Saturday, December 17, 2016

Joseph, Do Not Be Afraid!

Saint Joseph's Dream
from a Gospel Lectionary
Austrian (Salzburg), 1070-1090
New York, Pierpont Morgan Library
MS M780, fol. 1v
This is how the birth of Jesus Christ came about.
When his mother Mary was betrothed to Joseph,
but before they lived together,
she was found with child through the Holy Spirit.
Joseph her husband, since he was a righteous man,
yet unwilling to expose her to shame,
decided to divorce her quietly.
Such was his intention when, behold,
the angel of the Lord appeared to him in a dream and said,
“Joseph, son of David,
do not be afraid to take Mary your wife into your home.
For it is through the Holy Spirit
that this child has been conceived in her.
She will bear a son and you are to name him Jesus,
because he will save his people from their sins.”
All this took place to fulfill what the Lord had said through the prophet:
Behold, the virgin shall conceive and bear a son,
and they shall name him Emmanuel,
which means “God is with us.”
When Joseph awoke,
he did as the angel of the Lord had commanded him
and took his wife into his home. 
                                                                 Matthew 1:18-24
                                                                 Gospel for the Fourth Sunday of Advent, Year A
Master of the Getty Epistles, Annunciation to Joseph
French (Tours), 1523-1540
New York, Pierpont Morgan Library
MS M452, fol. 38v




The Gospel for the Fourth Sunday of Advent (and for the Vigil Mass for Christmas) in the cycle of readings for Year A, the year of St. Matthew, is one of the most unusual passages in the New Testament.  In it we encounter Saint Joseph, not as a background figure, but as the major figure and the main actor.1  He experiences all the doubt (and shock and probably anger) of a man who finds that his fiancĂ©e has apparently been unfaithful and has become pregnant by someone else.  It’s easy enough to imagine his feelings.  But they are also tempered by the fact that he was unwilling to expose her (and himself) to the inevitable censure of public disclosure.  Today we would say that he was conflicted and in turmoil.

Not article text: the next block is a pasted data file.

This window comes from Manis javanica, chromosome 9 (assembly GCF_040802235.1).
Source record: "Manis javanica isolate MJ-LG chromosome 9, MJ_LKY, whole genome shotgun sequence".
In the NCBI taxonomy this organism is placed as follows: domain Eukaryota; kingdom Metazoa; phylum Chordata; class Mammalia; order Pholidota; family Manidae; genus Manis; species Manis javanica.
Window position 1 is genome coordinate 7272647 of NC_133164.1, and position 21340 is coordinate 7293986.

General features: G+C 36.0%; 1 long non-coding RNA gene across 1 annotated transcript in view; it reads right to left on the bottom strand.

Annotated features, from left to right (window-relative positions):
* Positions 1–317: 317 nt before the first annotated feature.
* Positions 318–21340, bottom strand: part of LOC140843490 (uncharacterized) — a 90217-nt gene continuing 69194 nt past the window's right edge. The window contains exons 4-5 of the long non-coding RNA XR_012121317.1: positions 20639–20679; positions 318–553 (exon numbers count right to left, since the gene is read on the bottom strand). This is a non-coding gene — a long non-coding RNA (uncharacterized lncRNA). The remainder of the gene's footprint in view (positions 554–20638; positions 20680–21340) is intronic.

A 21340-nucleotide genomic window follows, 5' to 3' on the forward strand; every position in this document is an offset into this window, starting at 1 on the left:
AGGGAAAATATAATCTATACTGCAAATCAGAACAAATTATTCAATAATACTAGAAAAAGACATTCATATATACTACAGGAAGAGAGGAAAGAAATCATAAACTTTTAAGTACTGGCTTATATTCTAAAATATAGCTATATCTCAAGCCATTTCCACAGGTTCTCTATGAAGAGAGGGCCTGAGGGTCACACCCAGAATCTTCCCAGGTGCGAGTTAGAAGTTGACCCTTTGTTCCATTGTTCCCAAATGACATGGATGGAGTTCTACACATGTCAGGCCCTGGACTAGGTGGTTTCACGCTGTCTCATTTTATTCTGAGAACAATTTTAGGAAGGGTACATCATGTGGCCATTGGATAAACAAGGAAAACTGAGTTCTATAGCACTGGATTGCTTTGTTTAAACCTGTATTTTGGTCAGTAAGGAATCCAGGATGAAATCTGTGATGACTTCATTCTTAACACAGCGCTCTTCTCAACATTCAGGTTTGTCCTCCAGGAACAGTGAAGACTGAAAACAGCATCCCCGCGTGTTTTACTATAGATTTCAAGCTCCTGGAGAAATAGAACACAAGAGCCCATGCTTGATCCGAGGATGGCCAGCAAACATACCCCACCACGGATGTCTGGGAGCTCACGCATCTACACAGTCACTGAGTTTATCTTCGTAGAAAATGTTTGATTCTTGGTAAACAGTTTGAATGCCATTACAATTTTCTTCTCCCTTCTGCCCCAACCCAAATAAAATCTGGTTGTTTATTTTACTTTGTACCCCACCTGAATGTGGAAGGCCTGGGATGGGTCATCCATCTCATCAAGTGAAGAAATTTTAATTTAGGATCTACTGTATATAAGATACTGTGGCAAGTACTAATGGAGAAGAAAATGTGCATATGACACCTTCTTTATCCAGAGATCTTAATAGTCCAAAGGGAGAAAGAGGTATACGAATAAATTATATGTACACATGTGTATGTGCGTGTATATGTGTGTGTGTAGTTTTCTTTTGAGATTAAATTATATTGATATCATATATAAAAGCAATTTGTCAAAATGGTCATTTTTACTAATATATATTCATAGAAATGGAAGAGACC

Master of Death, The Annunciation to Saint Joseph
from Histoire de la Bible et de l'Assomption de Notre-Dame
French (Paris), 1390-1400
New York, Pierpont Morgan Library
MS M526, fol. 28v




His doubts and fears are relieved when an angel appears to him in a dream to tell him that it is all right, it is not what he feared, but instead, something wonderful.  The idea of a revelation of reality through a dream harkens back to the other Joseph, in the Old Testament.  And like the earlier Joseph, Saint Joseph puts his trust in the message he receives in the dream and acts upon it.  He goes through with the marriage to Mary and becomes the foster father of Jesus, providing Him with support, protection and affection during His childhood to the end of his life.








There are many images of Saint Joseph in western art.  We have already looked at a few of them here and here.  However, images of this particular moment in the Gospels have not represented as often as some of the others.  The biggest problem is how to distinguish this dream of Saint Joseph from the slightly later incident in which an angel warns him in another dream to “Rise, take the child and his mother, flee to Egypt” (Matthew 2:13).   
Annunciation to Joseph
from the Gospels of Matilda, Countess of Tuscany
Italian (Lombardy), 1075-1099
New York,Pierpont Morgan Library
MS M492, fol. 20r


There also seems to have been little art historical investigation of this particular iconographic subject. The examples that I have managed to identify begin in the 11th Century and right away one of the formulas by which the dream of reassurance can be identified begins to be used.  To make clear the sequence into which this particular dream fits a reference to the Annunciation must be introduced.